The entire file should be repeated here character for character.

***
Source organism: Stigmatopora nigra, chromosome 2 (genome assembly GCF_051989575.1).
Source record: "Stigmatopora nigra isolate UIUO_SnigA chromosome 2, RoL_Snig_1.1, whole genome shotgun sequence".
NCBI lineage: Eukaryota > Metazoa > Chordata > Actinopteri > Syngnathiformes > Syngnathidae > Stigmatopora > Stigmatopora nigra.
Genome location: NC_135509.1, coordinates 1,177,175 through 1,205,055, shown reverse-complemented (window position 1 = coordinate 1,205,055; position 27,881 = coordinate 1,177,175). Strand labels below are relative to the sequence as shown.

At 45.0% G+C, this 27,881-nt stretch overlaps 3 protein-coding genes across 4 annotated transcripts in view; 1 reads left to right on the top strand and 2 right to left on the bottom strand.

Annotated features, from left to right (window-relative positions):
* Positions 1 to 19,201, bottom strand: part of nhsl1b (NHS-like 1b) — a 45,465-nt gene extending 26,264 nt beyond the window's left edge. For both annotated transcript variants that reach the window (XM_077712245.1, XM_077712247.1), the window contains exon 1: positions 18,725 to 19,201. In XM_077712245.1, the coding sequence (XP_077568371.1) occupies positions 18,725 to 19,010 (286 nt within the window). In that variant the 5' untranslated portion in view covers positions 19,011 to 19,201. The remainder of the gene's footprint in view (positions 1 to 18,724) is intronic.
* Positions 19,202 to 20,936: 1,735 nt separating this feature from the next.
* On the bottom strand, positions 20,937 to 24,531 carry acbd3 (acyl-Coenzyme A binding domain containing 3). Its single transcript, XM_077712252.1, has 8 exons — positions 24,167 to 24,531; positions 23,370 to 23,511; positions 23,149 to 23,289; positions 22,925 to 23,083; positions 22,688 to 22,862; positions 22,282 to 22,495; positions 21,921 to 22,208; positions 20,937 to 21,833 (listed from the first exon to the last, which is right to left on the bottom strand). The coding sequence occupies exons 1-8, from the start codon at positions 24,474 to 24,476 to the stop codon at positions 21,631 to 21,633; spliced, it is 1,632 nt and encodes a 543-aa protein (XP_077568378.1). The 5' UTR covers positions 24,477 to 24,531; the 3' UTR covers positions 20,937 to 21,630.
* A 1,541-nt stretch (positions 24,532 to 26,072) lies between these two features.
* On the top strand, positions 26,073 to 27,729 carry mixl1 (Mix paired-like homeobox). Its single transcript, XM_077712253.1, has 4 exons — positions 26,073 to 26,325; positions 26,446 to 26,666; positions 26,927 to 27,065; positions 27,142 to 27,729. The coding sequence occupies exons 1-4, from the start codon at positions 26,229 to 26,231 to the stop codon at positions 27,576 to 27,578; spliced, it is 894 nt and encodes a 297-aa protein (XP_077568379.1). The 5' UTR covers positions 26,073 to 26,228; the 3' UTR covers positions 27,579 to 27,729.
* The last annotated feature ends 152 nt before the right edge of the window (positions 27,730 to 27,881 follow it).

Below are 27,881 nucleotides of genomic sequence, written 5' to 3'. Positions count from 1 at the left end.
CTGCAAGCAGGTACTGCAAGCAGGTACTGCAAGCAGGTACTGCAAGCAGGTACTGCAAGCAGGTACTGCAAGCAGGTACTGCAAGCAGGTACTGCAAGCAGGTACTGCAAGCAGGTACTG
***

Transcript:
Source organism: Stigmatopora nigra, chromosome 2 (genome assembly GCF_051989575.1).
Source record: "Stigmatopora nigra isolate UIUO_SnigA chromosome 2, RoL_Snig_1.1, whole genome shotgun sequence".
NCBI lineage: Eukaryota > Metazoa > Chordata > Actinopteri > Syngnathiformes > Syngnathidae > Stigmatopora > Stigmatopora nigra.
Genome location: NC_135509.1, coordinates 1,177,175 through 1,205,055, shown reverse-complemented (window position 1 = coordinate 1,205,055; position 27,881 = coordinate 1,177,175). Strand labels below are relative to the sequence as shown.

At 45.0% G+C, this 27,881-nt stretch overlaps 3 protein-coding genes across 4 annotated transcripts in view; 1 reads left to right on the top strand and 2 right to left on the bottom strand.

Annotated features, from left to right (window-relative positions):
* Positions 1 to 19,201, bottom strand: part of nhsl1b (NHS-like 1b) — a 45,465-nt gene extending 26,264 nt beyond the window's left edge. For both annotated transcript variants that reach the window (XM_077712245.1, XM_077712247.1), the window contains exon 1: positions 18,725 to 19,201. In XM_077712245.1, the coding sequence (XP_077568371.1) occupies positions 18,725 to 19,010 (286 nt within the window). In that variant the 5' untranslated portion in view covers positions 19,011 to 19,201. The remainder of the gene's footprint in view (positions 1 to 18,724) is intronic.
* Positions 19,202 to 20,936: 1,735 nt separating this feature from the next.
* On the bottom strand, positions 20,937 to 24,531 carry acbd3 (acyl-Coenzyme A binding domain containing 3). Its single transcript, XM_077712252.1, has 8 exons — positions 24,167 to 24,531; positions 23,370 to 23,511; positions 23,149 to 23,289; positions 22,925 to 23,083; positions 22,688 to 22,862; positions 22,282 to 22,495; positions 21,921 to 22,208; positions 20,937 to 21,833 (listed from the first exon to the last, which is right to left on the bottom strand). The coding sequence occupies exons 1-8, from the start codon at positions 24,474 to 24,476 to the stop codon at positions 21,631 to 21,633; spliced, it is 1,632 nt and encodes a 543-aa protein (XP_077568378.1). The 5' UTR covers positions 24,477 to 24,531; the 3' UTR covers positions 20,937 to 21,630.
* A 1,541-nt stretch (positions 24,532 to 26,072) lies between these two features.
* On the top strand, positions 26,073 to 27,729 carry mixl1 (Mix paired-like homeobox). Its single transcript, XM_077712253.1, has 4 exons — positions 26,073 to 26,325; positions 26,446 to 26,666; positions 26,927 to 27,065; positions 27,142 to 27,729. The coding sequence occupies exons 1-4, from the start codon at positions 26,229 to 26,231 to the stop codon at positions 27,576 to 27,578; spliced, it is 894 nt and encodes a 297-aa protein (XP_077568379.1). The 5' UTR covers positions 26,073 to 26,228; the 3' UTR covers positions 27,579 to 27,729.
* The last annotated feature ends 152 nt before the right edge of the window (positions 27,730 to 27,881 follow it).

Below are 27,881 nucleotides of genomic sequence, written 5' to 3'. Positions count from 1 at the left end.
CTGCAAGCAGGTACTGCAAGCAGGTACTGCAAGCAGGTACTGCAAGCAGGTACTGCAAGCAGGTACTGCAAGCAGGTACTGCAAGCAGGTACTGCAAGCAGGTACTGCAAGCAGGTACTG